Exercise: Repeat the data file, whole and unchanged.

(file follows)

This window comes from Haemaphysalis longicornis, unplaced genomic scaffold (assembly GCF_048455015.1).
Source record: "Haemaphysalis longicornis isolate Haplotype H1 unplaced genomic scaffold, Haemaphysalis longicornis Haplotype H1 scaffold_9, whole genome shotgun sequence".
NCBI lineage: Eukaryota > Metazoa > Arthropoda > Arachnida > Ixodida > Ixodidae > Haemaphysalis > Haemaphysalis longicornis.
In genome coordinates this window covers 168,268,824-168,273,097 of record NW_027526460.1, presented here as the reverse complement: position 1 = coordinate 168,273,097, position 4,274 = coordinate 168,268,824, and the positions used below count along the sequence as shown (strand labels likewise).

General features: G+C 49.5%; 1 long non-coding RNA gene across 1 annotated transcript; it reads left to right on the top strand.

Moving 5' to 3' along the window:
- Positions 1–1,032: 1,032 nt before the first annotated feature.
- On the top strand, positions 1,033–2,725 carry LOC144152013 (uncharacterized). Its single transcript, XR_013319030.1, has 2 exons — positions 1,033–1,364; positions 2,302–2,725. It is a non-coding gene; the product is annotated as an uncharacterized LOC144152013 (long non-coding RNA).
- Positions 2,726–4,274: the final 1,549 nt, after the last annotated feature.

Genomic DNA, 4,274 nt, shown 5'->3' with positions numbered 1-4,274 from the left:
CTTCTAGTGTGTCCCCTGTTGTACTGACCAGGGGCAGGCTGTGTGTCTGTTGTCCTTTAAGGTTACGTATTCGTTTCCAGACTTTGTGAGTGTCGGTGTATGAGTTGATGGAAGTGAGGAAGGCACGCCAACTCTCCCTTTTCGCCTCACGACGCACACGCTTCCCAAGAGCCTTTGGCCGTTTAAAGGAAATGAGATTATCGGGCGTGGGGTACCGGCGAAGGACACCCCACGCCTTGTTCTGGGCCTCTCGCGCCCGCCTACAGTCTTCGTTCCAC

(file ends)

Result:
This window comes from Haemaphysalis longicornis, unplaced genomic scaffold (assembly GCF_048455015.1).
Source record: "Haemaphysalis longicornis isolate Haplotype H1 unplaced genomic scaffold, Haemaphysalis longicornis Haplotype H1 scaffold_9, whole genome shotgun sequence".
NCBI lineage: Eukaryota > Metazoa > Arthropoda > Arachnida > Ixodida > Ixodidae > Haemaphysalis > Haemaphysalis longicornis.
In genome coordinates this window covers 168,268,824-168,273,097 of record NW_027526460.1, presented here as the reverse complement: position 1 = coordinate 168,273,097, position 4,274 = coordinate 168,268,824, and the positions used below count along the sequence as shown (strand labels likewise).

General features: G+C 49.5%; 1 long non-coding RNA gene across 1 annotated transcript; it reads left to right on the top strand.

Moving 5' to 3' along the window:
- Positions 1–1,032: 1,032 nt before the first annotated feature.
- On the top strand, positions 1,033–2,725 carry LOC144152013 (uncharacterized). Its single transcript, XR_013319030.1, has 2 exons — positions 1,033–1,364; positions 2,302–2,725. It is a non-coding gene; the product is annotated as an uncharacterized LOC144152013 (long non-coding RNA).
- Positions 2,726–4,274: the final 1,549 nt, after the last annotated feature.

Genomic DNA, 4,274 nt, shown 5'->3' with positions numbered 1-4,274 from the left:
CTTCTAGTGTGTCCCCTGTTGTACTGACCAGGGGCAGGCTGTGTGTCTGTTGTCCTTTAAGGTTACGTATTCGTTTCCAGACTTTGTGAGTGTCGGTGTATGAGTTGATGGAAGTGAGGAAGGCACGCCAACTCTCCCTTTTCGCCTCACGACGCACACGCTTCCCAAGAGCCTTTGGCCGTTTAAAGGAAATGAGATTATCGGGCGTGGGGTACCGGCGAAGGACACCCCACGCCTTGTTCTGGGCCTCTCGCGCCCGCCTACAGTCTTCGTTCCAC